A Rich and varied Tapestry

As we enjoy the height of summer and biological productivity is at its peak in the reserve it is an opportunity to take a good look at how our wildlife are faring – has it been a good year?

We do this in a range of ways. A key approach is to research around certain rarer or under recorded species. We find out when they emerge, how long they are around for, their preferred habitat and when the conditions are right we go out and actively look for them.

This is the case with the Northern Brown Argus Butterfly.

In Scotland most individuals are of the endemic race artaxerxes and have a
clear white spot in the middle of the forewing. If you get a clear view of its upperside,
they are readily identifiable

In Scotland this butterfly has a distribution of small, scattered colonies and is on the Scottish Biodiversity List as considered to be of principal importance for biodiversity conservation in Scotland and in most urgent need of conservation action.

The butterfly forms discrete colonies that are generally small (<100 adults). Most colonies breed on habitat patches of less than 1 ha. The adults have a very limited ability to move and colonise new areas, the biggest movement recorded at just several hundred metres.

On the reserve we are really fortunate to have patches of its preferred habitat type and we are really pleased to have discovered a colony of Northern Brown Argus butterfly around our wild thyme and rock rose mini-meadows on the Little Ord trail. This small gem of a butterfly has a silvery appearance as it flies low to the ground over sheltered flowery grasslands.

We will go on to map our common rock rose range here and carry out surveys of eggs and of adults in flight.

A preliminary timed count of 15 minutes identified 5 individuals

For nocturnal species such as moths we can use tools such as light traps to sample what is around.

Moths are a fascinating yet often overlooked group of insects, and as a result some of the UK’s most important species remain poorly understood. Moths are a vital part of the UK’s biodiversity as they pollinate plants and provide food for birds, bats and other wildlife.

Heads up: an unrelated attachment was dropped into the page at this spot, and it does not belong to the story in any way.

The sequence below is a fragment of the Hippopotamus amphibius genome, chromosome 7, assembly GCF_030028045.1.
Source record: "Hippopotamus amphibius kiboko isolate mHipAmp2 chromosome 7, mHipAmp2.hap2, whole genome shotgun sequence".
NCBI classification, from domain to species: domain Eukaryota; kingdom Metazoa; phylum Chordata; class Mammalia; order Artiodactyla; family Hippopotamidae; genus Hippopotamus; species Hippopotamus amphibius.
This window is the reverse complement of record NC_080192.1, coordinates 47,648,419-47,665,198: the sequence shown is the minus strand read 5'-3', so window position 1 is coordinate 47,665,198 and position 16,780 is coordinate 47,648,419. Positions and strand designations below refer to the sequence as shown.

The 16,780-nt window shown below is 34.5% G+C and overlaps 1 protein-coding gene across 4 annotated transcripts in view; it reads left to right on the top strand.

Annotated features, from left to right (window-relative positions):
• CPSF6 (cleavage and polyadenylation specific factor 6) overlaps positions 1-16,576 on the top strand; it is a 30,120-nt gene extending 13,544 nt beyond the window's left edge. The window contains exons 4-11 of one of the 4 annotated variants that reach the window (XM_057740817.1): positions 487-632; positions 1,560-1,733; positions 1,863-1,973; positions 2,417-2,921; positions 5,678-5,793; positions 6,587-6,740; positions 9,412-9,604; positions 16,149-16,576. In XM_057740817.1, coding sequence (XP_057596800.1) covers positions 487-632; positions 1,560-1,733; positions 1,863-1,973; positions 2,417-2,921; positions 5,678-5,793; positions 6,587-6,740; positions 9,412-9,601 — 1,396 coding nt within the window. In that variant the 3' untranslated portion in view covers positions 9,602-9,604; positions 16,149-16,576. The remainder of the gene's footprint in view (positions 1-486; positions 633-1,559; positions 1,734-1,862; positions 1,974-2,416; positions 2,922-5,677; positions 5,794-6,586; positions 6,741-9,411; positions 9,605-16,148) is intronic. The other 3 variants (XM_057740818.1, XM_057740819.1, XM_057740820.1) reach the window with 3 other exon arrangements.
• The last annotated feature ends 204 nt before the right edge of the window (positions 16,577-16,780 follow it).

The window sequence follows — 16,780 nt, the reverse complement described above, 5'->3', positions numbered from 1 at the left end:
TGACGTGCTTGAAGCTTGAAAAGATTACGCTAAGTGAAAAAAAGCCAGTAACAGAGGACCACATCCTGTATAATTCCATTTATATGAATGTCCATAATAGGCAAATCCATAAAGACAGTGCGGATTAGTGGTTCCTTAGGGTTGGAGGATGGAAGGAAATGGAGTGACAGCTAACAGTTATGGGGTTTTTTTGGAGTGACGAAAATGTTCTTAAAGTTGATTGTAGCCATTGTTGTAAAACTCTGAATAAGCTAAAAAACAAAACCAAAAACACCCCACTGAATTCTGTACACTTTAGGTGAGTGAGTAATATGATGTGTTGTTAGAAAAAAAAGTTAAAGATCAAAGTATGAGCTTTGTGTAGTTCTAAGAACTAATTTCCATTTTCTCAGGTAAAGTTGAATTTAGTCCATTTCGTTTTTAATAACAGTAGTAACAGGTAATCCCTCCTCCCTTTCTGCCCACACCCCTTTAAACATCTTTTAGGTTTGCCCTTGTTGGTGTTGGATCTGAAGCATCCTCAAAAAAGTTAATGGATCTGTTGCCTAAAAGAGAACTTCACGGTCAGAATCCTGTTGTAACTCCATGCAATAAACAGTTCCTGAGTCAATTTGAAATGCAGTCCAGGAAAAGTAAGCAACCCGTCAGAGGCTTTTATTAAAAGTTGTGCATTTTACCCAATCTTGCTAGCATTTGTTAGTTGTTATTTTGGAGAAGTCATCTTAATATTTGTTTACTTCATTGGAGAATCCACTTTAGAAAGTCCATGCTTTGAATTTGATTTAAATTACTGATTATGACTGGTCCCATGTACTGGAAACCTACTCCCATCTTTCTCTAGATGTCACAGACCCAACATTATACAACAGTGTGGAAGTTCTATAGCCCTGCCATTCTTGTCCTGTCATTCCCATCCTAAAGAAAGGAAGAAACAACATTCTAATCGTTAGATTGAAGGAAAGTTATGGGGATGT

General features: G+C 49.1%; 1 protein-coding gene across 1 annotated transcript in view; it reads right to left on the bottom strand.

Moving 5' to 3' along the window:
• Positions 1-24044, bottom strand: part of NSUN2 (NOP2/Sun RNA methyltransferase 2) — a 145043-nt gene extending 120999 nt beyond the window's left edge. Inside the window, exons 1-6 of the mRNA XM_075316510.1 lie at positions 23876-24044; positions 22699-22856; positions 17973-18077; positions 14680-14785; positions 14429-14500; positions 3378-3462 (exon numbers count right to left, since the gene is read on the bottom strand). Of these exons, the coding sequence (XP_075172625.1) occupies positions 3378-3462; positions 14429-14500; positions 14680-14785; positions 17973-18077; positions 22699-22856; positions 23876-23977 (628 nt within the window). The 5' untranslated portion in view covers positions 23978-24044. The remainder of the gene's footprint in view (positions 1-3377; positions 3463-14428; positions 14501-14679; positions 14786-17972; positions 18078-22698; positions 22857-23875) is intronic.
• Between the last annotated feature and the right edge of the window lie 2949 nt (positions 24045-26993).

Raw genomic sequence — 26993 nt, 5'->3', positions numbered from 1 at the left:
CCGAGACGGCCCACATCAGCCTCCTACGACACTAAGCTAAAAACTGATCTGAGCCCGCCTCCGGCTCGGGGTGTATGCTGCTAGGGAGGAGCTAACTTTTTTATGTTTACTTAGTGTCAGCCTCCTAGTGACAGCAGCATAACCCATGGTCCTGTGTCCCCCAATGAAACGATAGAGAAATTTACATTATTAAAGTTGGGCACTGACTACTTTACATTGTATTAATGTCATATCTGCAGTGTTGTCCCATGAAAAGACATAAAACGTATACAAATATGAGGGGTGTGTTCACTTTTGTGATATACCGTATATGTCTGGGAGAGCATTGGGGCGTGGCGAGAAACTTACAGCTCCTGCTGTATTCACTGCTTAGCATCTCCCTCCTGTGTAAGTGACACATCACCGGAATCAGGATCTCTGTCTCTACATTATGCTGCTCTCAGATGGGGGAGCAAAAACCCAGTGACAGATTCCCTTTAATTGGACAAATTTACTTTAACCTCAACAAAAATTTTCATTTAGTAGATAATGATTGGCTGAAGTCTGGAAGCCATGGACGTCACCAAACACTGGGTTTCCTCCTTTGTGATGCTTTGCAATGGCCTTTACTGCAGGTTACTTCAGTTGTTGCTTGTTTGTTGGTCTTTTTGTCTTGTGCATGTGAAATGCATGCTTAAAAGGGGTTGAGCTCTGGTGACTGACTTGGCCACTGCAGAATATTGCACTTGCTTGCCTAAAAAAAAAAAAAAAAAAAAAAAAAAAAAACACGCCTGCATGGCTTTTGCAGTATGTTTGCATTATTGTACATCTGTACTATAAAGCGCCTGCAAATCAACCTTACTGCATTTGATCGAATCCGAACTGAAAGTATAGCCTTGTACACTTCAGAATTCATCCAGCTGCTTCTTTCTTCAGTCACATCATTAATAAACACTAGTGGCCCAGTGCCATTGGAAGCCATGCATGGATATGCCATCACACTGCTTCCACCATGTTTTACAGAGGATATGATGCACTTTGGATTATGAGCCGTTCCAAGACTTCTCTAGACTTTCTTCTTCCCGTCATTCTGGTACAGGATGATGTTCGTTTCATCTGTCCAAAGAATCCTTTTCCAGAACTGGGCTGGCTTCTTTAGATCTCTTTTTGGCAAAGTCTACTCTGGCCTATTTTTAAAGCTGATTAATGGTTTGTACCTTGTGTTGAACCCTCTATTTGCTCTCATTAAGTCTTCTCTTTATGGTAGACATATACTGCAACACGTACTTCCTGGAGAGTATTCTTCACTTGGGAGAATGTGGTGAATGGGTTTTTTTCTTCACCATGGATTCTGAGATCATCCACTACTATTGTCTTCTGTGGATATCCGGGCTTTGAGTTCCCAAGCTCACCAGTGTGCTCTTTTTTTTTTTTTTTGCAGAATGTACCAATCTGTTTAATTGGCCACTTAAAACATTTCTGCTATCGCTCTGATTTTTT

Not only that – they come in fantastic shapes and colours, with elaborate names and amazing life-cycles. If you take a close look you begin to appreciate their minute yet completely beautiful details.

Helen Rowe, Aberdeenshire Council Ranger and butterfly conservation county recorder, alongside keen volunteers Duncan, Mary and Shona set their light traps at home and around the reserve as part of moth night in a celebration of all things mothy. Mothnight coincides with the peak of the year in terms of the number of species on the wing.

A really healthy haul with every egg carton full of moths in crevices. Over 50 species were recorded, including 5 large poplar hawk moths

I joined Helen and co the next as they shared their haul with some keen families and moth enthusiasts.

My favourite was this beautifully fresh green arches – a species of broadleaf woodland and bogs

As you know we are real fans of deploying trail cameras to record our wildlife in remote corners of the reserve.

In an act of studied neglect we accidentally left a camera out for a month in a location that has proven to be really rich. Going through the thousands of images this week we have realised that this burn is a little ribbon of life, with 6 species of mammal recorded and 13 species of bird. So yes we think our wildlife are having a good year.

We will leave you with a small selection.

Dippers feed on underwater invertebrates, such as stonefly and caddis fly larvae, by walking straight into, and completely under, the water to find them.
Common sandpiper. They habitually bob up and down, known as ‘teetering’

The elusive and secretive otter. Otters are well suited to a life on the water as they have webbed feet, dense fur to keep them warm, and can close their ears and nose when underwater. They require clean rivers, with an abundant source of food and plenty of vegetation to hide their secluded holts.

The Bushnell camera takes some lovely photo’s of our family groups of Mallards and their ducklings.

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